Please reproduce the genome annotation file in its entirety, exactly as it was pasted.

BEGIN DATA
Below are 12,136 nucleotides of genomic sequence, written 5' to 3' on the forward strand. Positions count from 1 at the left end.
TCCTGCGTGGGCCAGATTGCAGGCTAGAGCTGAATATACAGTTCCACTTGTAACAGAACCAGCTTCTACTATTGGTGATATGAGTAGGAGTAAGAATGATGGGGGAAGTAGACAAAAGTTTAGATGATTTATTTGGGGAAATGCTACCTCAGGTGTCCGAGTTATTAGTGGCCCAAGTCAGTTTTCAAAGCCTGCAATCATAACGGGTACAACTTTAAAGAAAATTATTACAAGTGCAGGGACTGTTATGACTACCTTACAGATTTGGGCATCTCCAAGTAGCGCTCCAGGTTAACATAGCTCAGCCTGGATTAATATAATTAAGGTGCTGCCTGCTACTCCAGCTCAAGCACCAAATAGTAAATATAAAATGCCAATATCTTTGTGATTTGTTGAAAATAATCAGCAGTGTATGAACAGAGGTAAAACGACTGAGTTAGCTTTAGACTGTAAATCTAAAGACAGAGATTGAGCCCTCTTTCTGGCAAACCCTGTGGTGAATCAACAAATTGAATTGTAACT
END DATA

Below are 12,136 nucleotides of genomic sequence, written 5' to 3' on the forward strand. Positions count from 1 at the left end.
TCCTGCGTGGGCCAGATTGCAGGCTAGAGCTGAATATACAGTTCCACTTGTAACAGAACCAGCTTCTACTATTGGTGATATGAGTAGGAGTAAGAATGATGGGGGAAGTAGACAAAAGTTTAGATGATTTATTTGGGGAAATGCTACCTCAGGTGTCCGAGTTATTAGTGGCCCAAGTCAGTTTTCAAAGCCTGCAATCATAACGGGTACAACTTTAAAGAAAATTATTACAAGTGCAGGGACTGTTATGACTACCTTACAGATTTGGGCATCTCCAAGTAGCGCTCCAGGTTAACATAGCTCAGCCTGGATTAATATAATTAAGGTGCTGCCTGCTACTCCAGCTCAAGCACCAAATAGTAAATATAAAATGCCAATATCTTTGTGATTTGTTGAAAATAATCAGCAGTGTATGAACAGAGGTAAAACGACTGAGTTAGCTTTAGACTGTAAATCTAAAGACAGAGATTGAGCCCTCTTTCTGGCAAACCCTGTGGTGAATCAACAAATTGAATTGTAACT